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South Africa: Another White Farmer’s Savage Murder Sparks Demonstrations at Courthouse



A fresh round of protests began outside a courthouse in Senekal, South Africa, where two suspects accused of savagely murdering a white farmer are currently being arraigned.

21-year-old farmer Brendin Horner was brutally murdered in South Africa earlier this month. He was found tied to a pole with injuries to his head and face on October 2, a day after his girlfriend reported him missing.

The next day, October 3, police arrested Sekwetje Isaiah Mahlamba and Sekola Piet Matlaletsa for their suspected role in the murder. A police spokesman stated that the authorities found “blood-stained clothes and shoes” and vowed to forensically test them.

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There have already been prior demonstrations at the Senekal courthouse. Back on October 6 protesters gathered and demanded justice for Brendin Horner specifically, but also white South African farmers generally, whom they see as being easy targets for racially-motivated resentment.

Counter-protesters also showed up, mostly activists from the Economic Freedom Fighters Party. Some of them seem to have chanted “kill the Boer, kill the farmer.”

Just as the United States has to deal with the legacy of slavery and segregation, South Africa has to deal with the legacy of apartheid. Some in South Africa don’t think the government goes far enough vis-à-vis land distribution and righting historical wrongs, while others don’t think it adequately protects the interests of the minority Boers who feed the country. It’s a complicated situation that clearly still has its tense moments.

Around The World

Brazilian President Jair Bolsonaro Endorses Donald Trump’s Reelection

Ties have grown between America and Brazil in recent years.



Brazilian President Jair Bolsonaro announced his endorsement of President Donald Trump in an event signing a new trade agreement between the United States and Brazil on Tuesday in the South American country.

God willing I will be able to attend Trump’s second inauguration,” said Bolsonaro at a press conference detailing the new agreement with US National Security Advisor Robert O’Brien. Bolsonaro wanted to emphasize that he does not wish to “interfere” with the US election, but that his support for President Trump comes from the heart.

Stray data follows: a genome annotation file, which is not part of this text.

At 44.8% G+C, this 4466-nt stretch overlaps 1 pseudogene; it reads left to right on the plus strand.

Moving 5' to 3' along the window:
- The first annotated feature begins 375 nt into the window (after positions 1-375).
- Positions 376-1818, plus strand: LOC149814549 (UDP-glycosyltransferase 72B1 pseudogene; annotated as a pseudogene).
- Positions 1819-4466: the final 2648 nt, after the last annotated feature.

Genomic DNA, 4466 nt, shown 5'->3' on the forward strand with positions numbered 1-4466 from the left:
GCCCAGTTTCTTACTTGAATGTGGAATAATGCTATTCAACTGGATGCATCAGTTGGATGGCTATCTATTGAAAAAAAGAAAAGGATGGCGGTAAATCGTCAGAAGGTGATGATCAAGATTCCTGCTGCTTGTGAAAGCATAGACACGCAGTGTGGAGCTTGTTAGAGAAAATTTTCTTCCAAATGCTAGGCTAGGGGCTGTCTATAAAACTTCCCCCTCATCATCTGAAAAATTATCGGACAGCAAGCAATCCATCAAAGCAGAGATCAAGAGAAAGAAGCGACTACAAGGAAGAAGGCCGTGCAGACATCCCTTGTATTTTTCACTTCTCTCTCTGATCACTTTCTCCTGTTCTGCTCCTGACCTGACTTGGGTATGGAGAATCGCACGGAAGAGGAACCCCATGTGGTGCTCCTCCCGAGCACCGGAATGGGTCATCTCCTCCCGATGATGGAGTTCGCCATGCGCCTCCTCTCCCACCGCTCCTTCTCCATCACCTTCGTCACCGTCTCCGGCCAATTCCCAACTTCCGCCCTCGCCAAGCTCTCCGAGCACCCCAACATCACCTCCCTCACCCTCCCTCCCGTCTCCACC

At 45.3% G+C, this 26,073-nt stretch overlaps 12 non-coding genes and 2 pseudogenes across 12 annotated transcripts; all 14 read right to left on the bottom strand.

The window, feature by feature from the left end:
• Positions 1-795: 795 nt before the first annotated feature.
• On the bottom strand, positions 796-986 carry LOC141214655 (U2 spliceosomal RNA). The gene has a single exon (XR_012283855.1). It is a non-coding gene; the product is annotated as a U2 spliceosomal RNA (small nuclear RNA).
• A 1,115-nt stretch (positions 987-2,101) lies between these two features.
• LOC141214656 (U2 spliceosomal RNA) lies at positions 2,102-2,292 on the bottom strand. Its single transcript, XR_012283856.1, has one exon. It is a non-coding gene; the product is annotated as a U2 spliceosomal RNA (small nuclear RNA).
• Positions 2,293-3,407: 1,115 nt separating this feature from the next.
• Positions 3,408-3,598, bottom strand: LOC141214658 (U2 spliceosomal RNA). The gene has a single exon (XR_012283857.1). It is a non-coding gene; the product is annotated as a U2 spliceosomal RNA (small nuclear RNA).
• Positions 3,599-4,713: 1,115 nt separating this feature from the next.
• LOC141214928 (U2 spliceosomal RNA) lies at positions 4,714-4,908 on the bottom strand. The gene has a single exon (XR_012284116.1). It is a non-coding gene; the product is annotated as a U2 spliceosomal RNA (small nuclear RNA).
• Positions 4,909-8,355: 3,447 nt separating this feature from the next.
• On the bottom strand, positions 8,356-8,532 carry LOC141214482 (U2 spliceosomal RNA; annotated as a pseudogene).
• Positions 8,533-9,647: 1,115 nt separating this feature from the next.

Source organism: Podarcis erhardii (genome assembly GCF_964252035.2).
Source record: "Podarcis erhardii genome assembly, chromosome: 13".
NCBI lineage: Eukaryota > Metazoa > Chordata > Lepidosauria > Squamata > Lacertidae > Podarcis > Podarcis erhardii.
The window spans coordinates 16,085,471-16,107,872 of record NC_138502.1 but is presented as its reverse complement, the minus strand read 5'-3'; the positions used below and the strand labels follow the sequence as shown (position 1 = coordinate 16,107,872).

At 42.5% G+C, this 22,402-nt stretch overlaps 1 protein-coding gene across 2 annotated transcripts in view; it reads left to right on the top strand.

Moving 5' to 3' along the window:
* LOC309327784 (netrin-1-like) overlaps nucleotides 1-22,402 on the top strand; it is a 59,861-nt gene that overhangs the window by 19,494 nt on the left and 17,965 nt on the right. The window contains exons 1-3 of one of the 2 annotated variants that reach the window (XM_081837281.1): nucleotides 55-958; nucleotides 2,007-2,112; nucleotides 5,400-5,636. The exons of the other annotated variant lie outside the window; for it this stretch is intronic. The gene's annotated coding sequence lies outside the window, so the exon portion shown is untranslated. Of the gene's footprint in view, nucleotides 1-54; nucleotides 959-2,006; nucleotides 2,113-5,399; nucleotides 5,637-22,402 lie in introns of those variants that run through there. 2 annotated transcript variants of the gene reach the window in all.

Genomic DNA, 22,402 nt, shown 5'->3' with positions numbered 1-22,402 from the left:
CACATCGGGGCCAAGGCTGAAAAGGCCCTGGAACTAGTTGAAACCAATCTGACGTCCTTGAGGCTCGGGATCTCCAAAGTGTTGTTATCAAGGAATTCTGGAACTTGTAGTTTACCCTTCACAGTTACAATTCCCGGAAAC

Bolsonaro and Trump have coordinated on policy to contain Venezuelan and Cuban-style Communism within South America. NSA O’Brien stated that relations between the US and Brazil have “never been stronger” at the trade agreement signing. The US designated Brazil a “non-NATO” ally in 2019, and the two countries have worked together on environmental policy to deter wildfires in the Amazon rainforest.

The new “mini-trade deal” signed between the two countries will regulate telecommunications exchanges between the US and Brazil. Brazil, which is the second-most populous nation in the New World with 211 million people, is an increasingly significant country in global business and diplomatic affairs.

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Bolsonaro himself is somewhat of a right-wing populist in the veins of global leaders such as Viktor Orban, Andrzej Duda, and President Trump. He won election in 2018 in a landslide, capitalizing on alienation among the Brazilian electorate for the socialist-style governments that had governed the country for over a decade, mass crime, and preferences for gun rights.

Establishment liberals frequently receive endorsement from globalist leaders across the world, and never think twice about not crying “foreign interference” in the event that it benefits them. President Bolsonaro isn’t an American, but it certainly bodes well to see the leader of the Americas’ second largest country develop a strong working relationship with President Trump.

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